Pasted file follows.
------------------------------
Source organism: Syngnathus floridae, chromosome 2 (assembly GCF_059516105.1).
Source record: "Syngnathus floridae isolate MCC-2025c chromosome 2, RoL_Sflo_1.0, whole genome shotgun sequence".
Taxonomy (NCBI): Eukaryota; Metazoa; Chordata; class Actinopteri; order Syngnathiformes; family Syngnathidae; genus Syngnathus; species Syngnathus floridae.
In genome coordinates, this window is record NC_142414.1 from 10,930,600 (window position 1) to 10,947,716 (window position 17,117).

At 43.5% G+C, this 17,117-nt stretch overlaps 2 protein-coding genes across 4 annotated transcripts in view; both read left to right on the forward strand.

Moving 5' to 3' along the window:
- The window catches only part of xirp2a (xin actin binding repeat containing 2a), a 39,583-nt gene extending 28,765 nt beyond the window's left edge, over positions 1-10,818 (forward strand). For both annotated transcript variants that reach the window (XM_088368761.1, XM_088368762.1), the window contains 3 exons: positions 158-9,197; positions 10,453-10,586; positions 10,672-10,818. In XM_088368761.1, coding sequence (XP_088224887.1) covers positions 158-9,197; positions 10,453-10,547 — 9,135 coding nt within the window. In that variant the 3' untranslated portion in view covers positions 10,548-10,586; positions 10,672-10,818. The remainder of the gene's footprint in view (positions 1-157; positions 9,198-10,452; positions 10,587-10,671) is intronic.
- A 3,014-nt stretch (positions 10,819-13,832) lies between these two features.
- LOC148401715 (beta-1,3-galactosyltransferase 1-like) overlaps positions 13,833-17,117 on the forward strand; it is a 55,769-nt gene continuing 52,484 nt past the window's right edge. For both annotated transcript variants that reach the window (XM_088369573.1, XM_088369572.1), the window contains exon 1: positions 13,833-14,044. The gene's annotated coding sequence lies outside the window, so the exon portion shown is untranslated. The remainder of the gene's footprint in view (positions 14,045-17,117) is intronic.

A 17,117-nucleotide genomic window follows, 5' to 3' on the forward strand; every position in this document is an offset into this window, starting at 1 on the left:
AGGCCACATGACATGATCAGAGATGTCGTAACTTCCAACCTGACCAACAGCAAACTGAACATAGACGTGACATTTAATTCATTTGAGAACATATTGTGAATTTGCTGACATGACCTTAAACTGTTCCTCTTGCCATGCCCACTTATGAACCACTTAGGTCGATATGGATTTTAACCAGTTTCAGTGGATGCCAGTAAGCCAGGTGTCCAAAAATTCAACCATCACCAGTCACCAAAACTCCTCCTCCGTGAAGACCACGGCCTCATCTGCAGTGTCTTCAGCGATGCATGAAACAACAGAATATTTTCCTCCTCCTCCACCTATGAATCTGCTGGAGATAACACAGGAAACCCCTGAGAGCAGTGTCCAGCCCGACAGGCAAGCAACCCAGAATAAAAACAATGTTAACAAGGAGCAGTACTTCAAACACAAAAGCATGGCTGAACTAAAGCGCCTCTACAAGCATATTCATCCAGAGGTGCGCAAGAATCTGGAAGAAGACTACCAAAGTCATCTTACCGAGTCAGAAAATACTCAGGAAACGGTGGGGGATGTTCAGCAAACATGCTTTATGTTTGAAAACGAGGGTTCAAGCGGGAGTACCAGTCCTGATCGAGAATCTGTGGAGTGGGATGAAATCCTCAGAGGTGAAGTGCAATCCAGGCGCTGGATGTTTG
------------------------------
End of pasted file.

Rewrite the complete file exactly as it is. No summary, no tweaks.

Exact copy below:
Source organism: Syngnathus floridae, chromosome 2 (assembly GCF_059516105.1).
Source record: "Syngnathus floridae isolate MCC-2025c chromosome 2, RoL_Sflo_1.0, whole genome shotgun sequence".
Taxonomy (NCBI): Eukaryota; Metazoa; Chordata; class Actinopteri; order Syngnathiformes; family Syngnathidae; genus Syngnathus; species Syngnathus floridae.
In genome coordinates, this window is record NC_142414.1 from 10,930,600 (window position 1) to 10,947,716 (window position 17,117).

At 43.5% G+C, this 17,117-nt stretch overlaps 2 protein-coding genes across 4 annotated transcripts in view; both read left to right on the forward strand.

Moving 5' to 3' along the window:
- The window catches only part of xirp2a (xin actin binding repeat containing 2a), a 39,583-nt gene extending 28,765 nt beyond the window's left edge, over positions 1-10,818 (forward strand). For both annotated transcript variants that reach the window (XM_088368761.1, XM_088368762.1), the window contains 3 exons: positions 158-9,197; positions 10,453-10,586; positions 10,672-10,818. In XM_088368761.1, coding sequence (XP_088224887.1) covers positions 158-9,197; positions 10,453-10,547 — 9,135 coding nt within the window. In that variant the 3' untranslated portion in view covers positions 10,548-10,586; positions 10,672-10,818. The remainder of the gene's footprint in view (positions 1-157; positions 9,198-10,452; positions 10,587-10,671) is intronic.
- A 3,014-nt stretch (positions 10,819-13,832) lies between these two features.
- LOC148401715 (beta-1,3-galactosyltransferase 1-like) overlaps positions 13,833-17,117 on the forward strand; it is a 55,769-nt gene continuing 52,484 nt past the window's right edge. For both annotated transcript variants that reach the window (XM_088369573.1, XM_088369572.1), the window contains exon 1: positions 13,833-14,044. The gene's annotated coding sequence lies outside the window, so the exon portion shown is untranslated. The remainder of the gene's footprint in view (positions 14,045-17,117) is intronic.

A 17,117-nucleotide genomic window follows, 5' to 3' on the forward strand; every position in this document is an offset into this window, starting at 1 on the left:
AGGCCACATGACATGATCAGAGATGTCGTAACTTCCAACCTGACCAACAGCAAACTGAACATAGACGTGACATTTAATTCATTTGAGAACATATTGTGAATTTGCTGACATGACCTTAAACTGTTCCTCTTGCCATGCCCACTTATGAACCACTTAGGTCGATATGGATTTTAACCAGTTTCAGTGGATGCCAGTAAGCCAGGTGTCCAAAAATTCAACCATCACCAGTCACCAAAACTCCTCCTCCGTGAAGACCACGGCCTCATCTGCAGTGTCTTCAGCGATGCATGAAACAACAGAATATTTTCCTCCTCCTCCACCTATGAATCTGCTGGAGATAACACAGGAAACCCCTGAGAGCAGTGTCCAGCCCGACAGGCAAGCAACCCAGAATAAAAACAATGTTAACAAGGAGCAGTACTTCAAACACAAAAGCATGGCTGAACTAAAGCGCCTCTACAAGCATATTCATCCAGAGGTGCGCAAGAATCTGGAAGAAGACTACCAAAGTCATCTTACCGAGTCAGAAAATACTCAGGAAACGGTGGGGGATGTTCAGCAAACATGCTTTATGTTTGAAAACGAGGGTTCAAGCGGGAGTACCAGTCCTGATCGAGAATCTGTGGAGTGGGATGAAATCCTCAGAGGTGAAGTGCAATCCAGGCGCTGGATGTTTG